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Northern Nigeria: Let’s stop killing women’s dreams and future

Whoever has lived in northern Nigeria in the last 15 years knows that the region has been experiencing some serious challenges. Horrendous acts of violence…

Whoever has lived in northern Nigeria in the last 15 years knows that the region has been experiencing some serious challenges. Horrendous acts of violence by religious extremists and criminal elements have rendered the human condition and the existential space most horrific. Poverty and ignorance now bear the face of the once vibrant North. Amidst this state of atrophy is the spate of divorced and abandoned women subjected to begging for food and alms to feed themselves and their children.

Marriages do fail for a thousand and one reasons. While there might not be guarantees against divorce, women can have dignified lives in the event of one. Having an education and a means of livelihood places the woman in a better position to cater for herself within reasonable means. Moreover, the educated woman stands to benefit herself, her family and society. It therefore behoves the parents who are blessed with the girl child to nurture and prepare her for life.

We have a sterling example of the Prophet Muhammad for a region and a people that mostly profess Islam. When some pre-Islamic tribes of Arabia practised femicide because they regarded the girl child as a burden on the family, he banished this evil practice and urged his followers to treasure their daughters as gifts from God. He (S.A.W) further urged them to educate the girls.  He set the example in his household, educating his wives and daughters, some of them becoming great sources of Hadith.

History has also recorded that Othman bn Fodio, the leader and founder of the Sokoto Caliphate in what is today Northern Nigeria educated the women of his household. His daughter Nana Asma’u, is one of the most outstanding scholars of her time.  A brilliant poet, teacher and women’s rights advocate, she lived her life composing great poetry, teaching women and even serving as an advisor to her brother, Sultan Muhammad Bello, who ruled from 1817-1837.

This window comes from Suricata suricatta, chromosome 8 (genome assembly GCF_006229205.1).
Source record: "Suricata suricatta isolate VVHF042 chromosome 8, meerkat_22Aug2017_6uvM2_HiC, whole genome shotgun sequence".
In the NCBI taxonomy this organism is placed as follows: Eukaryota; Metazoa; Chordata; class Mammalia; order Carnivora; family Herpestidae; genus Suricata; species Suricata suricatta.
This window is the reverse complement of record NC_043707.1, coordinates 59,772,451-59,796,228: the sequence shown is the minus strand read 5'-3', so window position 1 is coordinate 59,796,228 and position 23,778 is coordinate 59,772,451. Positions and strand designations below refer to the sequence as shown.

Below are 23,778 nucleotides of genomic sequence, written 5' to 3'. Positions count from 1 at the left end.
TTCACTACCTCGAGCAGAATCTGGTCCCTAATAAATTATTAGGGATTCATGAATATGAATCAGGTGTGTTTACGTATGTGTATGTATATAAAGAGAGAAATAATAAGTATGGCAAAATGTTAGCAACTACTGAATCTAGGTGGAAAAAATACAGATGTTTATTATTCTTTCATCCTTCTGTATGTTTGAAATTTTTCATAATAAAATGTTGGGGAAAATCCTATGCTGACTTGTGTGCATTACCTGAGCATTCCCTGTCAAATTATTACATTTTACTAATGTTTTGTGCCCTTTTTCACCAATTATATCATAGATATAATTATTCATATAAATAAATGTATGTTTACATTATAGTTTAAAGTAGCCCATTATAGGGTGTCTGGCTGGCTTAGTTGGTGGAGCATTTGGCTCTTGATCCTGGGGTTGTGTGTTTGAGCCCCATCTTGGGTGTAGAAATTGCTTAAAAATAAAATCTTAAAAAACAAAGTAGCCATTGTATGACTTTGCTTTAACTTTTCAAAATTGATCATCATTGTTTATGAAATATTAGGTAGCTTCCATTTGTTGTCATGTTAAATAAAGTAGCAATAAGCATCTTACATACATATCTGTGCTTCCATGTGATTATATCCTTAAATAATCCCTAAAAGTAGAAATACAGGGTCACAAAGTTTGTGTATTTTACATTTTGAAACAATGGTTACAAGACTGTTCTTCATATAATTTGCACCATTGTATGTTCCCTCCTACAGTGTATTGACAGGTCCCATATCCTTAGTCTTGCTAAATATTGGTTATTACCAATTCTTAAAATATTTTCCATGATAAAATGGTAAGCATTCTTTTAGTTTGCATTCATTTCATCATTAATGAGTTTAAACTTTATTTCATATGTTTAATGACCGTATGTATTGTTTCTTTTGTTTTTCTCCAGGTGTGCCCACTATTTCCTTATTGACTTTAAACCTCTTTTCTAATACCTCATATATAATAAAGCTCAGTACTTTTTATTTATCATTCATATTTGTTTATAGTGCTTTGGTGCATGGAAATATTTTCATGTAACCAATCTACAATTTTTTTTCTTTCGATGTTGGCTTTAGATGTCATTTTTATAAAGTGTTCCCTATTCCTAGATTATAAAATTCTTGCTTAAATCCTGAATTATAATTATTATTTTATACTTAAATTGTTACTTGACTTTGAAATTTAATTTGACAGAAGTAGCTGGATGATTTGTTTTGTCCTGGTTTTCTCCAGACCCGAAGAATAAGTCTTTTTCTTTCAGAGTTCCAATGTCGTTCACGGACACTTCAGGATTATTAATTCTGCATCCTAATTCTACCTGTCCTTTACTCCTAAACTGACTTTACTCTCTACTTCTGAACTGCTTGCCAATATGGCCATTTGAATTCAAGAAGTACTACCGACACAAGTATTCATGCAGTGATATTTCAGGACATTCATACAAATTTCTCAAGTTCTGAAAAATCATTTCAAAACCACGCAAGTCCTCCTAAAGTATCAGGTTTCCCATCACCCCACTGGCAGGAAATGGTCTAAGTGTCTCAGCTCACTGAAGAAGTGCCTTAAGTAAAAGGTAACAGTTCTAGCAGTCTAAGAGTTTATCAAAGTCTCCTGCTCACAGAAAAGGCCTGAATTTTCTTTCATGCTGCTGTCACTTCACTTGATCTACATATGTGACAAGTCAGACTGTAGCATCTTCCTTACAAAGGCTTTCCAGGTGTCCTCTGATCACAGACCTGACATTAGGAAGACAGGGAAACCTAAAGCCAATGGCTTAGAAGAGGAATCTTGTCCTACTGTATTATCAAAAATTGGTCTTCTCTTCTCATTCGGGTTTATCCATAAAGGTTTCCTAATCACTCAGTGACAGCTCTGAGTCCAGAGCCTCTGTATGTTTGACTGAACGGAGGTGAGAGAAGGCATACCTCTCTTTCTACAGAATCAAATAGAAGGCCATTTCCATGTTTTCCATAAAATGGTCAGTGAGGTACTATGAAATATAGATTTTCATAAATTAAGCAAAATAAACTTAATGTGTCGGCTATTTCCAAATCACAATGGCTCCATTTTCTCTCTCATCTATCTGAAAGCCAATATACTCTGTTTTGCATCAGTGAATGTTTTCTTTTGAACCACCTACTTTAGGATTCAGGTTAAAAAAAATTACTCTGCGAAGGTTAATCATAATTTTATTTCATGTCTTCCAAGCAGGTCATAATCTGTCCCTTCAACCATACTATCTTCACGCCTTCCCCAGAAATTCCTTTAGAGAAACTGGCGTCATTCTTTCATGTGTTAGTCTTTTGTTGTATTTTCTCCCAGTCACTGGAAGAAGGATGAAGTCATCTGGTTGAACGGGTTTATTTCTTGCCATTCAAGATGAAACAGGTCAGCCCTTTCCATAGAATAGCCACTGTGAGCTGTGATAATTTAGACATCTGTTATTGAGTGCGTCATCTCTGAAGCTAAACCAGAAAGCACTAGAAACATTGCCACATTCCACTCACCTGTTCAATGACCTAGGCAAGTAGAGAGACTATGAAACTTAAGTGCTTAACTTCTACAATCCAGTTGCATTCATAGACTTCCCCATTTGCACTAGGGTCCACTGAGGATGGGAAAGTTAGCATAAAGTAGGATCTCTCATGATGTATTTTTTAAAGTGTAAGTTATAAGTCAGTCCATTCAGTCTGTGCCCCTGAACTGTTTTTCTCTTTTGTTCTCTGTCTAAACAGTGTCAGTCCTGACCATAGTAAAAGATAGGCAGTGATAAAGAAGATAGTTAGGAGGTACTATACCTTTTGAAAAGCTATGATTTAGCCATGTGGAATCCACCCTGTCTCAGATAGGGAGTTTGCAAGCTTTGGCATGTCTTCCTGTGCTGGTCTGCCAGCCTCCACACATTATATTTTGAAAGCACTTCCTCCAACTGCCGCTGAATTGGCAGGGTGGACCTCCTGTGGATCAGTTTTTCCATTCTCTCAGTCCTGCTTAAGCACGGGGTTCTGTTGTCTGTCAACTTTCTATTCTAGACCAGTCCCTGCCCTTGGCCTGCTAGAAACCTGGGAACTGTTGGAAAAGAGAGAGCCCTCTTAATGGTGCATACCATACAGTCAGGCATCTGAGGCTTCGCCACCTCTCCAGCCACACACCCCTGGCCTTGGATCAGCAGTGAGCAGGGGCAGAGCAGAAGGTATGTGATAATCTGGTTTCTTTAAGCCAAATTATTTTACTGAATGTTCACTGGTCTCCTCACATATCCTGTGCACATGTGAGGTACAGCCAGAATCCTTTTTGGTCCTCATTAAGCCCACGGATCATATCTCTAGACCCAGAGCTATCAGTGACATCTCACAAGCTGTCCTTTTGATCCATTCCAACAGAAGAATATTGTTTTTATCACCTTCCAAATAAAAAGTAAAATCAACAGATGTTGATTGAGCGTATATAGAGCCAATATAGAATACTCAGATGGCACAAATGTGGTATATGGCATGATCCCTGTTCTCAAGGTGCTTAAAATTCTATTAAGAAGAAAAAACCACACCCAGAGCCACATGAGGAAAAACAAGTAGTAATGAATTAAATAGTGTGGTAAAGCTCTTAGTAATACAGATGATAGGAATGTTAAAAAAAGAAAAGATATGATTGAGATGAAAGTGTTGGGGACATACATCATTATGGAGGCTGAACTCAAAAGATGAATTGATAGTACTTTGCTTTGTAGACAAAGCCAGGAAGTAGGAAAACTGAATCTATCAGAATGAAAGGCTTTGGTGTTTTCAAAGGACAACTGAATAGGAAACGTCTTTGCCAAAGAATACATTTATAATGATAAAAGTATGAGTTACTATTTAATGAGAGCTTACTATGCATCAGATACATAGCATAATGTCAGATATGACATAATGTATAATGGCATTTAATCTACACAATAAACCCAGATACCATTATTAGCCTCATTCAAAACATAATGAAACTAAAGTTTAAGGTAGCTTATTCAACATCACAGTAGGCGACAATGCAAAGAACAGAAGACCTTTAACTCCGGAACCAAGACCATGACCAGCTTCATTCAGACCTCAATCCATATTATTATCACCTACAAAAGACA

You see, the good thing about history, that much-neglected subject, is that it freezes time and preserves it for us to see if we care to.  The example of the Prophet and Othman bn Fodio teaches us that Islam promotes women’s education. Consequently, the astonishing numbers of girls out hawking on the streets of Northern Nigeria, added to the number of divorced and abandoned women, contradict the teaching of Islam.

We, therefore, need to ask ourselves why aren’t we protecting our treasures. I suppose that should a family have some carats of gold or diamond in its possession, it would build vaults and fortresses to secure them. If girls are the treasures the Prophets say they are, why are our gold and diamonds out on the streets hawking, begging, sometimes with children in tow, for food to eat? Why aren’t they in schools, like Nana Aisha (RA) teaching the Hadith or Nana Asma’u, teaching the ‘Yan taru?

Many fathers in this region have adopted the ways of those pre-Islamic Arab tribes, committing femicide by killing the dreams and futures of their God-given treasures.  These types of fathers do not appreciate the gift of daughters and make no plan for their lives and future.

Over the years, I have seen men whose only interest is to marry and have children without any plan of securing the future of these children. If they have male children, they exploit the Almajiri system to shake off their responsibilities towards them.  Yet, boys still have a slight advantage over the girls.  Being boys, they survive through begging and menial jobs. If they are lucky and have some hidden talents, they might even become wealthy artists or merchants.